Post-Election Division 7A Landscape

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As published in our Summer 2018 QTB, the Government released a consultation paper in October 2018 on the proposed amendments to Division 7A of the Income Tax Assessment Act 1936. Most of the changes were proposed to be implemented from 1 July 2019. In the 2018/19 Federal Budget released in April 2019, the Government announced that these changes will be delayed to 1 July 2020.

While further submissions on the consultation papers are no longer available, the Government announced in its budget paper that delaying the start date by another 12 months will allow further time to consult with stakeholders on these issues and to refine the Government’s implementation approach, including to ensure appropriate transitional arrangements so taxpayers are not unfairly prejudiced.

With the re-election of the Coalition into Government, it will be interesting to see whether any of the previous changes announced will be further modified. The key changes, as they currently stand, are as follows:

  1. Private companies making loans on or after 1 July 2020 will need to have a maximum term of 10 years.
  2. Complying 25 year loans in existence as at 30 June 2021 will need to be converted to 10 year loans.
  3. Pre 4 December 1997 loans in existence as at 1 July 2021 will become subject to Division 7A.
  4. Unpaid present entitlements due to a private company that arose prior to 16 December 2009 will need to be placed on complying loan agreements effective 1 July 2020.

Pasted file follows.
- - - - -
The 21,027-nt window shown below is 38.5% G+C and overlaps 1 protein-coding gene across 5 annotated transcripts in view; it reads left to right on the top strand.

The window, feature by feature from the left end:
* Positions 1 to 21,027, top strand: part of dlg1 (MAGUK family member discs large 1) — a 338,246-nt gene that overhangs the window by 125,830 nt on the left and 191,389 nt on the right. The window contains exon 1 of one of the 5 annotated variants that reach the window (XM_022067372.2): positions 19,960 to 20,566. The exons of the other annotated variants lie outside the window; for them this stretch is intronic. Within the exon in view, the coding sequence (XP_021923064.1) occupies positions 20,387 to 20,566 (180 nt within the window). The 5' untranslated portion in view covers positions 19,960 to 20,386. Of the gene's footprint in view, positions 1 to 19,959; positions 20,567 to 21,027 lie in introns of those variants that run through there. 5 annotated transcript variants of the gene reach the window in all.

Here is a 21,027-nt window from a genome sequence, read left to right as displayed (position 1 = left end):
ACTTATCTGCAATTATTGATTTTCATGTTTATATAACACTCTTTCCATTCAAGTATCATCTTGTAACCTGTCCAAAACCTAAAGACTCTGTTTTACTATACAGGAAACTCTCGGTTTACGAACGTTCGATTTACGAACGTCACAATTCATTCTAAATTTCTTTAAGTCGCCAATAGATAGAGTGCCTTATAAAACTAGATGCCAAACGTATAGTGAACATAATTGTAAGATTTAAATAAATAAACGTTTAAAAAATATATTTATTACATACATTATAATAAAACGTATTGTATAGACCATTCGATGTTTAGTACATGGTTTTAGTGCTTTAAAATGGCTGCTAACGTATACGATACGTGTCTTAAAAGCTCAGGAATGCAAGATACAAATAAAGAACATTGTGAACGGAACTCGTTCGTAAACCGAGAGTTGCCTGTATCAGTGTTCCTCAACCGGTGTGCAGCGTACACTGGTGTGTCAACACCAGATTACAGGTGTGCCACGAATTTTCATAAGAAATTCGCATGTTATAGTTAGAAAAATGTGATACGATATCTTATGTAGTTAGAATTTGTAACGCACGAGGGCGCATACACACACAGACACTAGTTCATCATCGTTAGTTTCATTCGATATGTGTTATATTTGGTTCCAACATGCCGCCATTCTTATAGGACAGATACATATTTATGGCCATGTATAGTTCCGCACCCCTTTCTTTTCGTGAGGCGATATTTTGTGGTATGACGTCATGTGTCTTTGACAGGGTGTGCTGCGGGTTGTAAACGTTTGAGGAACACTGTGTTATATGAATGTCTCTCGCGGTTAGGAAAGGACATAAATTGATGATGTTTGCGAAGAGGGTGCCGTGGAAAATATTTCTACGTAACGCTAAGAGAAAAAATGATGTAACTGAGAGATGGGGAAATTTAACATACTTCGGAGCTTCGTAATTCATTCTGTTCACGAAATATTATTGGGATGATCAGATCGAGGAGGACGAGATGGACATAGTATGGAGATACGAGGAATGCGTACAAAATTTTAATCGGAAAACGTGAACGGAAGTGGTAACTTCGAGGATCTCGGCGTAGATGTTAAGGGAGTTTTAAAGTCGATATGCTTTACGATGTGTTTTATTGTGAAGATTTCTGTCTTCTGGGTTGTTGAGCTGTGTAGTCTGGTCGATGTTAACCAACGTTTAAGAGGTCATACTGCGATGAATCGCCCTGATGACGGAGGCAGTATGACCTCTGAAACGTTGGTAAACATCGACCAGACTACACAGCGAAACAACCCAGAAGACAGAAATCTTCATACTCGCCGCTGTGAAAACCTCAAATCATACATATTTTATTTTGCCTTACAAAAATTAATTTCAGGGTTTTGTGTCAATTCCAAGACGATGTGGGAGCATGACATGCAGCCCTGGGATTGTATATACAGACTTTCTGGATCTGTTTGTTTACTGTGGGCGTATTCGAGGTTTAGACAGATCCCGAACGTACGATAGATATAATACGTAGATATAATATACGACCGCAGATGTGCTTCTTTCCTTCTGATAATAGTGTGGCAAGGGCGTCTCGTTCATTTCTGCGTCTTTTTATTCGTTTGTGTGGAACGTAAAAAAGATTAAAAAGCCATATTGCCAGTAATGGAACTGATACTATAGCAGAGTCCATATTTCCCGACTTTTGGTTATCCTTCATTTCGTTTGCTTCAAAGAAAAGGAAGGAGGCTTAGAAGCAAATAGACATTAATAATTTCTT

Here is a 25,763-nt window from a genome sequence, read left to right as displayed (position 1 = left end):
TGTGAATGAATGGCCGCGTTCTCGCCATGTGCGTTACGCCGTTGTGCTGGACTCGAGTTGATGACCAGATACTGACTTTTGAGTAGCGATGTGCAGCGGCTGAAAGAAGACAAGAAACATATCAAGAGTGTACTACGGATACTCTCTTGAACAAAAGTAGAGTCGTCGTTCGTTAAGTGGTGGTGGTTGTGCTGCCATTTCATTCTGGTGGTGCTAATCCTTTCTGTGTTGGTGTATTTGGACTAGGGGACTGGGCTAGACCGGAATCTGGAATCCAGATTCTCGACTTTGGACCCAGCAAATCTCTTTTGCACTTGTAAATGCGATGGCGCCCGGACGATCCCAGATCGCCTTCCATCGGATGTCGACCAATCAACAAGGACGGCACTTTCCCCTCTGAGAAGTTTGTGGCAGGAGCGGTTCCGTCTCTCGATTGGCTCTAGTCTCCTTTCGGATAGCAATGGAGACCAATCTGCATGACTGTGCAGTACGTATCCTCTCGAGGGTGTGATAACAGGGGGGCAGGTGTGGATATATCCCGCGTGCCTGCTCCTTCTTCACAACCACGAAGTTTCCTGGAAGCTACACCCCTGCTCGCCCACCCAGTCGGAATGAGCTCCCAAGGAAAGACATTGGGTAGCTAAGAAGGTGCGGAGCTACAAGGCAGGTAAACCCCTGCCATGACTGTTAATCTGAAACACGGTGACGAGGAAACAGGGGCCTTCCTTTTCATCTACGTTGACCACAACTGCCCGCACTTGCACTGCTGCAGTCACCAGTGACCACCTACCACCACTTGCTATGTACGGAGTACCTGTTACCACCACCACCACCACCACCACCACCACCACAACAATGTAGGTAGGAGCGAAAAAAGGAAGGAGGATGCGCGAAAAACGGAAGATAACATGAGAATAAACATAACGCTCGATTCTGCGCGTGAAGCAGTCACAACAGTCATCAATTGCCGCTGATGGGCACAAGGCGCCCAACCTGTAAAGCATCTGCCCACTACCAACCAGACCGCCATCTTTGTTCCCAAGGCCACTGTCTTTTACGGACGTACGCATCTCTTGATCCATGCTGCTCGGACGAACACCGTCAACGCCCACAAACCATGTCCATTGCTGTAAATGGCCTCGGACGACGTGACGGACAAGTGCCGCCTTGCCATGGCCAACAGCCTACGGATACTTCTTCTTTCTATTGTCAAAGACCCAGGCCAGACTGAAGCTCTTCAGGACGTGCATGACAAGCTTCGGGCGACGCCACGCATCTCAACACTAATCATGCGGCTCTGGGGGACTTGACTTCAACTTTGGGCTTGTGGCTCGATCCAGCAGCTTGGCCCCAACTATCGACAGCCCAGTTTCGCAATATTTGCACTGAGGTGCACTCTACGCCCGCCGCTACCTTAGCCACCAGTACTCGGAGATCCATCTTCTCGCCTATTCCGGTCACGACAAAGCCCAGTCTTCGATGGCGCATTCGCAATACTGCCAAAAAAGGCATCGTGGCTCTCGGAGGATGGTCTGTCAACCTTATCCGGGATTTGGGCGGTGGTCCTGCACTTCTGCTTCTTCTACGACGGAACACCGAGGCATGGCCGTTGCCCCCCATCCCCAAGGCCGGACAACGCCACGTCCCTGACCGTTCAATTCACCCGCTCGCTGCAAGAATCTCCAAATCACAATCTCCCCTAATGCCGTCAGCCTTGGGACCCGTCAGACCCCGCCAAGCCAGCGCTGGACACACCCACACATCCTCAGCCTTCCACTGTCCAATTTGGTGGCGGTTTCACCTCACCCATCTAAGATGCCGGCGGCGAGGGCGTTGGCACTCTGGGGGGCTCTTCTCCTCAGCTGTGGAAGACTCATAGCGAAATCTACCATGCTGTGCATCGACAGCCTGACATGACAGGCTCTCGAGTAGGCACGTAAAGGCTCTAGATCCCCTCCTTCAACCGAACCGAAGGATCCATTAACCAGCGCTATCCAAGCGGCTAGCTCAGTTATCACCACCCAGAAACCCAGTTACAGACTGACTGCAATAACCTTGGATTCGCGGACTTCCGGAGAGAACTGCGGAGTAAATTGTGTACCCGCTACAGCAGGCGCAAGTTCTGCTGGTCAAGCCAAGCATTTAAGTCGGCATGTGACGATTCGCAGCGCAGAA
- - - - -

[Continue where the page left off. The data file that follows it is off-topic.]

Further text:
5. The interest rate applicable to Division 7A loans will be the Small Business; Variable, Other Overdraft Indicator lending rate from 1 July 2020. This rate is currently at 8.32% compared to the Division 7A benchmark rate currently at 5.2%.

We recommend undertaking a review of the existing Division 7A arrangements in place to commence planning for potential consequences arising from the new measures. In particular, if you have clients with pre 4 December 1997 loans in existence, we recommend considering whether there is an argument that the loans are ‘statute barred’ and now outside the scope for amendment of prior year tax returns.

Please contact Sean Pearce or Gaurav Chitnis if you would like to discuss how these proposed changes may impact your clients and whether there are opportunities you should be presenting to those clients to limit its impact.

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